You said you took this course ...
It's best to read the quote in the context of the entire essay. The quote is taken from Ernesto Laclau: Post-Marxism, Populism and Critique, edited by David Howarth in his essay titled Dislocation and Capitalism, Social Imaginary and Democratic Revolution (1990):
Any repetition that is governed by a structural law of successions is space. If physical ...
I think the link between freedom and the good society and the idea of maximising freedom need a bit of scrutiny. I offer this below.
The free society and the good society
If freedom is the sole good, then a society that maximised freedom would be a good society. But freedom isn't the sole good; and I can't see any principle of freedom ...
This rule is the standard Libertarian formulation of the problem. It's superficially fine, as long as we are willing to make a lot of (problematic) assumptions about equal playing fields, but in practice it generally ends up being fairly oppressive.
It ends up being oppressive in that sense because it (consciously or not) neglects the fact that human ...
You will not change the system from the outside. If you do not serve you will have much less power to initiate change later. Since almost everyone else serves, your chances at public service will be hampered significantly if you choose not to serve.
So... 1- You need to have military service to achieve your political goals. 2- You need an insiders ...
Let's take this reasoning to its logical extreme and see if it helps you find the answer.
I'm going to start by focusing on some things you state in the question, specifically this bit (emphasis added by me):
So I would say that I believe it’s immoral to serve in the IDF (Israel Defense Forces) if given the option not to because if I serve I’m ...
It depends whose acceptance you value most
Disclaimer: I appreciate this will be a disputed answer, as it intuitively goes against most people's moral compass. I am posting it not to persuade you, but to provide another angle to consider. I also appreciate, that this answer effectively splits people into "two camps", despite there being the clear potential ...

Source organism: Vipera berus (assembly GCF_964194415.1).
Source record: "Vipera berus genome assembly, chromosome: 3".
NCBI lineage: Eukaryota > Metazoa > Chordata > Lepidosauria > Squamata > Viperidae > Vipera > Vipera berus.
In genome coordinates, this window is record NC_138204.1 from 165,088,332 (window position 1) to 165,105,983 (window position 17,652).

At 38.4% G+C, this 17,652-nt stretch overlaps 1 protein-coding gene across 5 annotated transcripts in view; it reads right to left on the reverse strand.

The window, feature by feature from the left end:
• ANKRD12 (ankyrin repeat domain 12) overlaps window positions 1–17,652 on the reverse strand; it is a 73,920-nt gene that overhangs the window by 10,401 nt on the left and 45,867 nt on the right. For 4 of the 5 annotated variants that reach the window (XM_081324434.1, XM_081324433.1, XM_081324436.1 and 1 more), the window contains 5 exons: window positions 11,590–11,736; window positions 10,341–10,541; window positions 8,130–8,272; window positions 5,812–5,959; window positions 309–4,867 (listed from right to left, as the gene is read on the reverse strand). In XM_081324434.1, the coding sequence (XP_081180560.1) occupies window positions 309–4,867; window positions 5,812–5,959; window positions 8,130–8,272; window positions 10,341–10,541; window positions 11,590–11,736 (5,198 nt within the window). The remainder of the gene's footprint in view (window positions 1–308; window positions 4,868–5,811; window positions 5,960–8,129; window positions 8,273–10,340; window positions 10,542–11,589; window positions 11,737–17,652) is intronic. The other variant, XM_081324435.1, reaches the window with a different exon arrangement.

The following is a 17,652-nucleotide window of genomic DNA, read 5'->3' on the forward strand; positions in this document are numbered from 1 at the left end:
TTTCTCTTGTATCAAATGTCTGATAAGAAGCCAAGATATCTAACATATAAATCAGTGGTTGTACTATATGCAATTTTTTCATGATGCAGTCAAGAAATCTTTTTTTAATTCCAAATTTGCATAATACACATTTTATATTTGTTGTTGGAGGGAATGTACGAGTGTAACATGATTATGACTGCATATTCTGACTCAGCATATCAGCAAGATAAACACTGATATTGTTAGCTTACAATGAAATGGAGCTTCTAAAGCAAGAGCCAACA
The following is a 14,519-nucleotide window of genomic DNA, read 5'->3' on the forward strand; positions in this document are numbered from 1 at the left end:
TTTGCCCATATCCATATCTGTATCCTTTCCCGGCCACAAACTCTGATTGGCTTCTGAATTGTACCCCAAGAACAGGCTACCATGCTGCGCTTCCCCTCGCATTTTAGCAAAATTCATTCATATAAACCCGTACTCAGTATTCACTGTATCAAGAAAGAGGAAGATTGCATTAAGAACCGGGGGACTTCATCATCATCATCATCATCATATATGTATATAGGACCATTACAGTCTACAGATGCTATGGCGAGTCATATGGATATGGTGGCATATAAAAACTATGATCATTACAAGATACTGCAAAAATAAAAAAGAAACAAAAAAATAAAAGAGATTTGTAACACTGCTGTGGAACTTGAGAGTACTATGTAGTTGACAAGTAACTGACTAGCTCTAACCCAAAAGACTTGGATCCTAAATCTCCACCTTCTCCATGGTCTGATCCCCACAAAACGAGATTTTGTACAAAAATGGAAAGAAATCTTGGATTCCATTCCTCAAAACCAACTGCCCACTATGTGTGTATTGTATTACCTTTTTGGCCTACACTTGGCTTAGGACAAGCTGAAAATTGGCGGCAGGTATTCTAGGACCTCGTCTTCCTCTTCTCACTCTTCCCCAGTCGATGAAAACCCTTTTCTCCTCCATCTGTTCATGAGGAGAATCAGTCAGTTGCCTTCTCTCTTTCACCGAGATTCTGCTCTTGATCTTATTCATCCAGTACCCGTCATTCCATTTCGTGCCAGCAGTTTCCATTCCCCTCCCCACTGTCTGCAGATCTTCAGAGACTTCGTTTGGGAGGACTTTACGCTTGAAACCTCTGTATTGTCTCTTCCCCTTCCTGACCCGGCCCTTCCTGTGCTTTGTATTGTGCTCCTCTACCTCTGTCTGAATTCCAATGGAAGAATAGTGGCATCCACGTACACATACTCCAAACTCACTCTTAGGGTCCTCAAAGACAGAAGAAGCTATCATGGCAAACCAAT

To me, these are the conflicting points.
If you join the army:
you will be contributing to unjust harm of Palestinians
If you do not join:
you will not be protecting Israel in the unlikely event there is a war
you will be shamed by your friends and family.
However consider this: If Israel is invaded, or gets involved in a war that you do perceive as ...
You bring up valid points. But also remember that you can enroll into the military(because as you say there are valid reasons for a military, namely defense), but deny to perform immoral acts(Like occupying, attacking). The thing with this approsch is, that you will probably have to live with the consequences; be thrown into military prison or otherwise get ...
[This not professional and/or legal advice, this is philosophy.
There is a lot going on in the OP's question, so please be careful. Please stay calm.]
First: Ask yourself if analytical philosophy is the right place to get advice on this topic.
There other options available to you. You can sign up as a medic. Also, the medic ...
It is already up to you, to serve or not to serve in the IDF. To serve is moral, not to serve is also moral, since you have the choice to serve or not to serve.
Since your country is not at war, thus you should be of resting mind, not afraid of remorse or mind conscience.
There is no Immorality at all for choosing not to serve, it's all up to you. This is ...
There would be so many people who think like you.
So let us verify some of your views to take a stern moral decision:
I have the option to exempt from the military if I wish to.
if I don’t serve, a lot of my family and friends will also hate and
shame me for it.
if I serve I’m contributing towards unjustified harm towards